in music, at which time he would need to choose another field. But a year later,
he cut it off anyway. His mother cursed him for choosing the evil life of an
artist. In 1827, Berlioz became a chorus singer at a vaudeville theater, as he
was a very good sight singer. He did not publicize this, as it was mostly to
make ends meet. He saw a production of Romeo and Juliet in September of 1827 and
fell in love with the Irish actress Harriet Smithson, but she thought he was a
mad man. She became an important part of his life and music. That same year his
father restored his allowance because he admired his son’s determination and
worried about him. In 1828 he took English lesson so he could read Shakespeare.
He wrote a few articles on music but soon lost interest because of the
restrictions of journalism, and he found it to be boring. Finally in 1830,
Berlioz won the Prix de Rome. During 1829-1830 he wrote his Symphonie
Fantastique, which he finished during the revolution of 1830. He got his
symphony performed on December 5, 1830. It was subtitled “Episode in the Life
of an Artist” and was performed in the Paris Conservatoire under the direction
of Francois Antoine Habenack. To the score, he attached his program notes, with
descriptions of every part of the song, which helped to get a better idea of how
the song should sound. It was, indeed, a wonder performance. After the concert,
Franz Liszt, who he met the day before, was very excited about Berlioz’s music
and took him out to dinner. They soon became good friends. He soon met Camille
Mokke, who was out to prove her current admirer wrong by winning Berlioz over.
She did, but he should have regretted it. The next year, he was to go to Rome
for his obligation of winning the Prix de Rome. He stopped in Italy for a month
to visit home. Now, of course, both of his parents were proud of his successful
son. He soon left Rome to find Camille, who he had not heard from in a month as
she was strutting around Paris. On his way, he got a letter in Florence from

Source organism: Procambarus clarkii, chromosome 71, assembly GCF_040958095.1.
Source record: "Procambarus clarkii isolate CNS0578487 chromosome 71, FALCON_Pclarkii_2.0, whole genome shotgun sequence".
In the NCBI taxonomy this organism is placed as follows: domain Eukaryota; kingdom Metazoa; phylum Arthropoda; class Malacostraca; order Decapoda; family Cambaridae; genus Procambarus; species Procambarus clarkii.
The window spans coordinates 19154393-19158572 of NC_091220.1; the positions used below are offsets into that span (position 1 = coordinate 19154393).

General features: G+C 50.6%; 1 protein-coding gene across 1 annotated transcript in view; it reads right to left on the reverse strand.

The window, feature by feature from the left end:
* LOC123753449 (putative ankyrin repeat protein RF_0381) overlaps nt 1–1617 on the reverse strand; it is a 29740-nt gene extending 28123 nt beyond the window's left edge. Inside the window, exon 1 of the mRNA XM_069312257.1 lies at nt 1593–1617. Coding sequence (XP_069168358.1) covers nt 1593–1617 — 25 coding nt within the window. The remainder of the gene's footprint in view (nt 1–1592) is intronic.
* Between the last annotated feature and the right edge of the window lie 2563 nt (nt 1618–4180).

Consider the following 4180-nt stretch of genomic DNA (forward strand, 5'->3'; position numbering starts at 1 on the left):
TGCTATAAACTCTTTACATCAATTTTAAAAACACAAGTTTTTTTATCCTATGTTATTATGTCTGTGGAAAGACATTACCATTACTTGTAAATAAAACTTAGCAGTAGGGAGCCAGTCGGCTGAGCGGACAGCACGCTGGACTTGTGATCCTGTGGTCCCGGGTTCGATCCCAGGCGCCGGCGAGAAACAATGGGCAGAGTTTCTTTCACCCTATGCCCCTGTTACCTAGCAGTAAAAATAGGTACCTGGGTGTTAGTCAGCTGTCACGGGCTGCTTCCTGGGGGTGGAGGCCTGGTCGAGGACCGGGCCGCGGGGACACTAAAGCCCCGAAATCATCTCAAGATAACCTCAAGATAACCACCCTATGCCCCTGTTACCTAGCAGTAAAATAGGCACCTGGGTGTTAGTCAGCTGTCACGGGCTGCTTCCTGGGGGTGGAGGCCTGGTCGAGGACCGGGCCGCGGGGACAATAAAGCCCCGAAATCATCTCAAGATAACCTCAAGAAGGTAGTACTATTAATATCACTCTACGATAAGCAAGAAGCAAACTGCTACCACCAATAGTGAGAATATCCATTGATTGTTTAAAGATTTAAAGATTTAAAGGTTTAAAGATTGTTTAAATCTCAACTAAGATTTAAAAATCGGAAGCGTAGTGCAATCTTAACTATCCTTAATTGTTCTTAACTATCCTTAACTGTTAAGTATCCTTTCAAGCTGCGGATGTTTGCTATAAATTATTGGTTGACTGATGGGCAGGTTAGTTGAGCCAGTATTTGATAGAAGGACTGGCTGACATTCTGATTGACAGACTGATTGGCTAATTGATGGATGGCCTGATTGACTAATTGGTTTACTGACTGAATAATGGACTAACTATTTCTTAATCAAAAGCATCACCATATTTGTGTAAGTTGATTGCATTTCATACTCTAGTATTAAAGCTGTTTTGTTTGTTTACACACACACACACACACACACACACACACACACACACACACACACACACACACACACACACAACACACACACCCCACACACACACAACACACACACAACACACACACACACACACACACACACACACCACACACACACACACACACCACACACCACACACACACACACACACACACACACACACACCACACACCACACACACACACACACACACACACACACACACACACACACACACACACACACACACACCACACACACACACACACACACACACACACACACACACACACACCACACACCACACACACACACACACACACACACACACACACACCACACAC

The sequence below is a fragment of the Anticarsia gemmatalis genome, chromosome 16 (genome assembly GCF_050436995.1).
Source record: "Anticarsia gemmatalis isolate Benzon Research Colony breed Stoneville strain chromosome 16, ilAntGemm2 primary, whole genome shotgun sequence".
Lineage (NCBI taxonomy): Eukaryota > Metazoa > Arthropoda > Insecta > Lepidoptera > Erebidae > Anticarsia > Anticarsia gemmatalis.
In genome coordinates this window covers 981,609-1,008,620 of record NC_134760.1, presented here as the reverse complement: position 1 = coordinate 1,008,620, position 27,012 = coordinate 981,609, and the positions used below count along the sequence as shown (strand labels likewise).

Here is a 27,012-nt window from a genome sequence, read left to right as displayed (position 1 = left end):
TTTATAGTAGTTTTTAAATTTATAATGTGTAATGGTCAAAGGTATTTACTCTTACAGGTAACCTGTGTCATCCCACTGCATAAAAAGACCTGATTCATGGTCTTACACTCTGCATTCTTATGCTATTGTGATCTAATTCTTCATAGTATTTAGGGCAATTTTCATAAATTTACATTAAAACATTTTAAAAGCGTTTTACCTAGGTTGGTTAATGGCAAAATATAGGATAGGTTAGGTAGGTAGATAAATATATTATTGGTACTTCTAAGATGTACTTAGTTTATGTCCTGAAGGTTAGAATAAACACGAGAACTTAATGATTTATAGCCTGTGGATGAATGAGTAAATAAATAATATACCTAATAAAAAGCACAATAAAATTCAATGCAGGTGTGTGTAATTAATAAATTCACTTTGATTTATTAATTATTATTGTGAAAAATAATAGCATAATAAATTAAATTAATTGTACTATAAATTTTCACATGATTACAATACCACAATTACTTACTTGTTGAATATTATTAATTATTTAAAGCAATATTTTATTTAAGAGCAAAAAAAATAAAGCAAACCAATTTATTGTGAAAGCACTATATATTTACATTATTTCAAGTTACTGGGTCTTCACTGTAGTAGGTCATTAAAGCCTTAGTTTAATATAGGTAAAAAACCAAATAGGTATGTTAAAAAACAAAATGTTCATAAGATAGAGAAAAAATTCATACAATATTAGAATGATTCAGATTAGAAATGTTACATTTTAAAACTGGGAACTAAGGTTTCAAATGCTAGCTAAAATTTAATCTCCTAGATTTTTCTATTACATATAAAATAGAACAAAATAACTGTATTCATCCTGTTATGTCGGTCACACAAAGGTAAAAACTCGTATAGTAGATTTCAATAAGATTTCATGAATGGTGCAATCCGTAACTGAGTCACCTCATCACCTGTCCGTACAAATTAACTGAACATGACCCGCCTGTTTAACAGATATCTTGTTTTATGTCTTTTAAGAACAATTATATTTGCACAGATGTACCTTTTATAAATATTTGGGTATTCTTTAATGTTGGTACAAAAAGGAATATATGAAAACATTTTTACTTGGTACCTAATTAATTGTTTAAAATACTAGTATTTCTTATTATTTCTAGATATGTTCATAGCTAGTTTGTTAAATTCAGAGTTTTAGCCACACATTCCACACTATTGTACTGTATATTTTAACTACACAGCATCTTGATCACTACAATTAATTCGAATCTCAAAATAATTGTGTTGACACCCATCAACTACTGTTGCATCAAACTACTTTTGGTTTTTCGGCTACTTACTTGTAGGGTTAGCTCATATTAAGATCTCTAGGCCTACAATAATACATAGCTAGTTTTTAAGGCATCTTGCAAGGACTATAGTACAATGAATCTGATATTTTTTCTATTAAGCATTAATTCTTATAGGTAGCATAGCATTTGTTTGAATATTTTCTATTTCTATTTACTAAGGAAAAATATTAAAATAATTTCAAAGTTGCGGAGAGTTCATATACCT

Camille’s mom that informed him that Camille would be marrying someone else.
Camille had fallen in love with a rich, older piano player, and Berlioz was
still a young musician. He left for Paris with plans of a murder/suicide, but
during the long trip, he cooled off a little and returned back to Rome. He
returned back to Paris in November 1832 and moved into an apartment that had
just recently been occupied by Harriet Smithson. When Berlioz learned of this,
his feelings immediately came flowing back to him. He gave a concert of
Symphonie Fantastique and its sequel, Lelio in December. He invited Harriet to
sit in a box and she attended. Her career wasn’t going so well and she was in
financial hardship so she decided to meet Berlioz. She saw him as a way out of
debt, so on October 3, 1833, they were married. In December, he gave a
performance of King Lear, after which Paganini gave him great praise, and they
developed a friendship. Berlioz wrote a piece for him and turned it into Harold
in Italy. In 1834, they had a son, Louis. Harriet’s acting career failed, and
her beauty and health were fading fast. She soon began drinking and was turning
into a shrew. Berlioz could not deal with her anymore, and moved out and took a
mistress named Marie Recio, and opera singer. The next few years after that, he
traveled a lot with success in Germany, Russia and London. He began his memoirs
in 1848 and a year after that his father died. Between 1848 and 1855, he
traveled more with mixed results. In 1854, Harriet died. In 1855, Berlioz was
appreciated and recognized as a great composer. His great works were affecting
other composers and his Treatise on Instrumentation was becoming a standard
textbook. In 1862, however, Marie died of a heart attack, and in 1867, his son
died of yellow fever. In January of 1869, Berlioz became very sick and was
bedridden. He died two months later. He is buried in Paris today, with a square
bearing his name with an overlooking statue. Chopin! Frederic Francois Chopin,
one of the greatest composers of all time, was born in Zelazowa Wola, near
Warsaw on February 22, 1810. His father was a Frenchman who had lived in Poland
for many years and his mother was Polish and of noble birth. He loved to play
music, even as a small child. Before he even knew how to write down his ideas,
he started to compose music. He took piano lessons when he was 6 years old from
a Czech teacher named Wojceich Zywny, who used to base his teaching on Bach and
Mozart. When he was 7, his first composition, the Pollonaise in B flat major,
was written down by his father, as well as some other dances, marches and
variations now lost. At the age of 8, he performed at a public charity concert.
During his early years in Warsaw, he loved to hear the premier artists of the
time perform. His first published work, a rondo, appeared when he was only 15
years old. He graduated from the lyceum at age 17, and he was recognized as the
leading pianist of Warsaw and a very talented composer. After Chopin gave two
successful concerts in Vienna when he was 19, he began writing works designed
for his original piano style. In 1822, he finishes his studies with Zywny and
begins private composition lessons with Josef Elsner. He enters classes at the
Warsaw Lyceum the next year to further study classical literature, singing,
drawing, music theory and harmony. By the late 1820s, he had already won the